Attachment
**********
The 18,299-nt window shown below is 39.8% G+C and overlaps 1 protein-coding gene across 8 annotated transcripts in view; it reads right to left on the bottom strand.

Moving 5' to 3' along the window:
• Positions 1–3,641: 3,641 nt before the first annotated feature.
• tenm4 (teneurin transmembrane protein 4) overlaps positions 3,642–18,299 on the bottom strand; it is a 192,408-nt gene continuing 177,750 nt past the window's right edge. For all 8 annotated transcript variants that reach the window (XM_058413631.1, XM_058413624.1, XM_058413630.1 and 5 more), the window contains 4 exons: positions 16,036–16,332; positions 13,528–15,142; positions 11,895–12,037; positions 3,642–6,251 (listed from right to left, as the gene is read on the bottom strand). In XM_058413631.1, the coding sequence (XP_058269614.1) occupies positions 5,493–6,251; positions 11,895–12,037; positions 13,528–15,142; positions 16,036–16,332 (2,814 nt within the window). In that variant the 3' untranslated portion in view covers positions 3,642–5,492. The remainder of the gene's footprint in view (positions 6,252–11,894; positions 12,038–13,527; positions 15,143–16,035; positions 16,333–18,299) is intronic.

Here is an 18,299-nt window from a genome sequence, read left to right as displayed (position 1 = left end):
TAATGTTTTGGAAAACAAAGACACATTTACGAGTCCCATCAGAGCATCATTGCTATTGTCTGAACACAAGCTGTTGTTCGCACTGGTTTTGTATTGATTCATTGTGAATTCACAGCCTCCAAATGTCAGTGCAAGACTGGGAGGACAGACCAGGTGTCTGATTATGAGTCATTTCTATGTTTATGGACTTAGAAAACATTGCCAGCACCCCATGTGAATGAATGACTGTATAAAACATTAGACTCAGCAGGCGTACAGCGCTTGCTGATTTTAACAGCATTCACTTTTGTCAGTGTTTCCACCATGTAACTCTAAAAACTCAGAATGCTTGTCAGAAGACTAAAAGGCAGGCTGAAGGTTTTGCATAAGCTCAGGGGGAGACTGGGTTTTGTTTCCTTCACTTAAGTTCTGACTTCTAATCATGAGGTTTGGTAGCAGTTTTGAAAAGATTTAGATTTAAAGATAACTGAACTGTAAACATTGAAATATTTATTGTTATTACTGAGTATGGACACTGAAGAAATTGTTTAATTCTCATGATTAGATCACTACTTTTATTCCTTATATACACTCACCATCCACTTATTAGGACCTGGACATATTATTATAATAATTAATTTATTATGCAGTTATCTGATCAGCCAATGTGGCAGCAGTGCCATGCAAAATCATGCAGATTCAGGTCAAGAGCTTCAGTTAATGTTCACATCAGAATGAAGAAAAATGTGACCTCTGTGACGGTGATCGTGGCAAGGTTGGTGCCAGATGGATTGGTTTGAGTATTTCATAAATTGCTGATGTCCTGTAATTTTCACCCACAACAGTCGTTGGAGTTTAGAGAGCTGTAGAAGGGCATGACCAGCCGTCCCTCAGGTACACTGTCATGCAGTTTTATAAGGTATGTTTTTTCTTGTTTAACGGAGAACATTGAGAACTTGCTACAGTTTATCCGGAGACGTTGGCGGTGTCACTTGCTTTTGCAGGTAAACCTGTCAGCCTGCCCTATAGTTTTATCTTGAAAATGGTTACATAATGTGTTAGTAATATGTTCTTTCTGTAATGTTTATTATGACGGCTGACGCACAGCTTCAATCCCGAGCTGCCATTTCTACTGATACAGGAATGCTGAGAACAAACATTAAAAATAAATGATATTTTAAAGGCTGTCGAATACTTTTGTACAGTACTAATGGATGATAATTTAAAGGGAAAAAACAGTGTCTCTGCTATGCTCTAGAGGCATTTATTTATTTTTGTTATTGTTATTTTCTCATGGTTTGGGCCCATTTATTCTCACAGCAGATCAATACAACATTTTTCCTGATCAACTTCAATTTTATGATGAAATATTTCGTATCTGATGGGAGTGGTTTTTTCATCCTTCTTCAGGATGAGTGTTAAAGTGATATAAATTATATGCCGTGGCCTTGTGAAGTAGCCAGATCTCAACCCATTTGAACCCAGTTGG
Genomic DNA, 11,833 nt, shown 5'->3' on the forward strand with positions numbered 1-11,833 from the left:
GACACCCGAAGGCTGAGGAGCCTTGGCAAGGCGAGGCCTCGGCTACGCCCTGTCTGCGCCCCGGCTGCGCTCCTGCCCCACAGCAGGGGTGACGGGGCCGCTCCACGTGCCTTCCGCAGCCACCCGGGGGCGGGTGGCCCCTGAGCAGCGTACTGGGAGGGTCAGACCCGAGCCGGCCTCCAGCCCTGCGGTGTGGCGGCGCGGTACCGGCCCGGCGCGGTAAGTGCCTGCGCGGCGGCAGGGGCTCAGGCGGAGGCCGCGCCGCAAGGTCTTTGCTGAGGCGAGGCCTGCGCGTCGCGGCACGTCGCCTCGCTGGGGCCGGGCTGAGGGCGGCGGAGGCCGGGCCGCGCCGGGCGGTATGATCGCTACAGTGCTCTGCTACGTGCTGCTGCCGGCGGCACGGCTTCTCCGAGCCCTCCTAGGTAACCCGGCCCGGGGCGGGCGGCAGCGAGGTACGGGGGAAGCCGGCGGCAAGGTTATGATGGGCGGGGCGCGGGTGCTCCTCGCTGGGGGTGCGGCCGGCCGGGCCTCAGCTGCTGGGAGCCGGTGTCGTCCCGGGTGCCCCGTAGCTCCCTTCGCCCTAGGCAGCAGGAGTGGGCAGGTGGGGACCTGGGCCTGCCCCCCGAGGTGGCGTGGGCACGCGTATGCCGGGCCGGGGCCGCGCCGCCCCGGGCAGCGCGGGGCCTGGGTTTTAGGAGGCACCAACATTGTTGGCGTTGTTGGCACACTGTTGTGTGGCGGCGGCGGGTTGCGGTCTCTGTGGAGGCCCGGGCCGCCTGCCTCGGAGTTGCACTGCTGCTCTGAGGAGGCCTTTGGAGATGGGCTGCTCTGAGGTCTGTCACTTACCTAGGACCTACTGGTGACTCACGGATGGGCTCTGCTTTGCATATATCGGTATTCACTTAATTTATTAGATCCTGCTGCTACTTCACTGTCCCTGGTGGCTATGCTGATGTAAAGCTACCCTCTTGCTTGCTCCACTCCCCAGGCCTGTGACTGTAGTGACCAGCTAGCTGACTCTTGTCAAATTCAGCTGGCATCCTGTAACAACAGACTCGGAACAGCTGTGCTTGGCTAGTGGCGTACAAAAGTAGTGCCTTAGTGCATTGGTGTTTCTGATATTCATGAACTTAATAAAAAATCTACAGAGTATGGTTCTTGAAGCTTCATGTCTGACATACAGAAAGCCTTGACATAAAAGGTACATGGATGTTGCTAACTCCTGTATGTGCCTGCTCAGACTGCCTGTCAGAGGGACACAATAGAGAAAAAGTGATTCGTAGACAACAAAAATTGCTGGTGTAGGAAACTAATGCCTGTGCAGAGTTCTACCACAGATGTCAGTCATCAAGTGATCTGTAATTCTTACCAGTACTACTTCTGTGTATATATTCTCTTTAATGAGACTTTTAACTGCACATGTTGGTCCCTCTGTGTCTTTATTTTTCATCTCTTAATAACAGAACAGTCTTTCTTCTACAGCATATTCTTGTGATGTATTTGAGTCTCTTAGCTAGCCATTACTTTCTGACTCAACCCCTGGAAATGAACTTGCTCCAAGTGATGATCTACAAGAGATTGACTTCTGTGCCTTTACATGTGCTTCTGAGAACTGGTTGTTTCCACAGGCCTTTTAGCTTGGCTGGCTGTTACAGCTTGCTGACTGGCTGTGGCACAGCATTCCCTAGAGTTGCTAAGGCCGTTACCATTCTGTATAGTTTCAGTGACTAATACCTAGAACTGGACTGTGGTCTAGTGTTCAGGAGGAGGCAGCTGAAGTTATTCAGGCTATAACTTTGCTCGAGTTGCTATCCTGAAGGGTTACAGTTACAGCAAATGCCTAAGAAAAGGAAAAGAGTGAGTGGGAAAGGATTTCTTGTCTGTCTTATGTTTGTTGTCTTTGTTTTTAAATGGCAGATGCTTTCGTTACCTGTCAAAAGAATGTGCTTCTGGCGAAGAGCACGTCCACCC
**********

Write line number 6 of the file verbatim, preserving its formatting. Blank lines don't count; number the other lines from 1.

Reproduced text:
TAATGTTTTGGAAAACAAAGACACATTTACGAGTCCCATCAGAGCATCATTGCTATTGTCTGAACACAAGCTGTTGTTCGCACTGGTTTTGTATTGATTCATTGTGAATTCACAGCCTCCAAATGTCAGTGCAAGACTGGGAGGACAGACCAGGTGTCTGATTATGAGTCATTTCTATGTTTATGGACTTAGAAAACATTGCCAGCACCCCATGTGAATGAATGACTGTATAAAACATTAGACTCAGCAGGCGTACAGCGCTTGCTGATTTTAACAGCATTCACTTTTGTCAGTGTTTCCACCATGTAACTCTAAAAACTCAGAATGCTTGTCAGAAGACTAAAAGGCAGGCTGAAGGTTTTGCATAAGCTCAGGGGGAGACTGGGTTTTGTTTCCTTCACTTAAGTTCTGACTTCTAATCATGAGGTTTGGTAGCAGTTTTGAAAAGATTTAGATTTAAAGATAACTGAACTGTAAACATTGAAATATTTATTGTTATTACTGAGTATGGACACTGAAGAAATTGTTTAATTCTCATGATTAGATCACTACTTTTATTCCTTATATACACTCACCATCCACTTATTAGGACCTGGACATATTATTATAATAATTAATTTATTATGCAGTTATCTGATCAGCCAATGTGGCAGCAGTGCCATGCAAAATCATGCAGATTCAGGTCAAGAGCTTCAGTTAATGTTCACATCAGAATGAAGAAAAATGTGACCTCTGTGACGGTGATCGTGGCAAGGTTGGTGCCAGATGGATTGGTTTGAGTATTTCATAAATTGCTGATGTCCTGTAATTTTCACCCACAACAGTCGTTGGAGTTTAGAGAGCTGTAGAAGGGCATGACCAGCCGTCCCTCAGGTACACTGTCATGCAGTTTTATAAGGTATGTTTTTTCTTGTTTAACGGAGAACATTGAGAACTTGCTACAGTTTATCCGGAGACGTTGGCGGTGTCACTTGCTTTTGCAGGTAAACCTGTCAGCCTGCCCTATAGTTTTATCTTGAAAATGGTTACATAATGTGTTAGTAATATGTTCTTTCTGTAATGTTTATTATGACGGCTGACGCACAGCTTCAATCCCGAGCTGCCATTTCTACTGATACAGGAATGCTGAGAACAAACATTAAAAATAAATGATATTTTAAAGGCTGTCGAATACTTTTGTACAGTACTAATGGATGATAATTTAAAGGGAAAAAACAGTGTCTCTGCTATGCTCTAGAGGCATTTATTTATTTTTGTTATTGTTATTTTCTCATGGTTTGGGCCCATTTATTCTCACAGCAGATCAATACAACATTTTTCCTGATCAACTTCAATTTTATGATGAAATATTTCGTATCTGATGGGAGTGGTTTTTTCATCCTTCTTCAGGATGAGTGTTAAAGTGATATAAATTATATGCCGTGGCCTTGTGAAGTAGCCAGATCTCAACCCATTTGAACCCAGTTGG